The fact that there is such a struggle to come up with something simple is indicative of the fact that there isn't something simple.

When playing the game, and choosing between the preexisting words used in the game (person, place, or thing), your only option is to use a descriptive phrase:

"By person, I mean a real or fictional thinking individual or entity."


All of those words need to be used in order to eliminate confusion over the use of any single word without qualification.

For instance, any of the primary words suggested in all of the answers and comments here could easily be assumed to only apply to the real world, so the phrase real or fictional has to be added in order to provide clarity.

Similarly, look at the main parts of the respective definitions of the relevant senses of individual and entity, per Merriam-Webster:

a particular being or thing as distinguished from a class, species, or collection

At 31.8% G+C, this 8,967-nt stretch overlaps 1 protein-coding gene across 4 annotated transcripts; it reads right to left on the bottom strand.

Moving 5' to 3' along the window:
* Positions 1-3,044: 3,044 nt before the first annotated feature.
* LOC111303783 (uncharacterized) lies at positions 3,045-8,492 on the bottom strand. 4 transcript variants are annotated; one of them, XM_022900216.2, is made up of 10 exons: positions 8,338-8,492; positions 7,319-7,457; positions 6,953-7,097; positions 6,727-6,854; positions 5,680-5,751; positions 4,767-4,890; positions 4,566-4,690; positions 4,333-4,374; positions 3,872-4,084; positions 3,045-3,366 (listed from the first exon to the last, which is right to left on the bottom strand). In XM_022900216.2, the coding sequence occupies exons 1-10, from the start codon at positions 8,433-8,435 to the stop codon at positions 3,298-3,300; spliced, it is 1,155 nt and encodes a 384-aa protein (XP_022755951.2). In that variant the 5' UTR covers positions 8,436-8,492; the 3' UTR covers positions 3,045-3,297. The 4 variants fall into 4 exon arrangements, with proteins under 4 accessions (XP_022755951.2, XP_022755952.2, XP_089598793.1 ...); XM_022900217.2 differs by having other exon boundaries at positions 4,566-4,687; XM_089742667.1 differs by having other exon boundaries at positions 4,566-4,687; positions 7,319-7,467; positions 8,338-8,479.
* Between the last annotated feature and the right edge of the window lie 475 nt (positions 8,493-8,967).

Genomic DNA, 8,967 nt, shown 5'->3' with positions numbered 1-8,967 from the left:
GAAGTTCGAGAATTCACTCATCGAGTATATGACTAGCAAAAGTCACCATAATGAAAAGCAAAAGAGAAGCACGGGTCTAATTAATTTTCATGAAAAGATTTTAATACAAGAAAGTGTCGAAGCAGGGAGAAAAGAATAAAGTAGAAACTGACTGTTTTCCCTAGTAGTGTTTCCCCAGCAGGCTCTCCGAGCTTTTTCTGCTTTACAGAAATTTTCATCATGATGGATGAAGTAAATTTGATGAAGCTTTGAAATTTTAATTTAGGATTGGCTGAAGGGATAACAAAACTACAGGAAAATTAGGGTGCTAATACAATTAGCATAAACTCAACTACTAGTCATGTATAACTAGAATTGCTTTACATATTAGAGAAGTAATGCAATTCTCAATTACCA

something that has separate and distinct existence and objective or conceptual reality

Both of those words, per their definitions, could apply to a human, a cow, or a teapot. But the idiomatic use of those words normally has people think of individuals as humans, and entities as non-humans.

Last, the adjective thinking also has to be applied, because it's not enough that you're talking about an unintelligent and inactive person, animal, or thing. You're talking about people, animals, or things that are aware and active (at least in theory or part, as in the case of Sleeping Beauty and its mostly somnolent victim).

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personality

pur-suh-nal-i-tee

/noun

plural personalities

1) the visible aspect of one's character as it impresses others

2) a person as an embodiment of a collection of qualities

...

6) something apprehended as reflective of or analogous to a distinctive human personality, as the atmosphere of a place or thing:

This house has a warm personality.

Source: Dictionary.com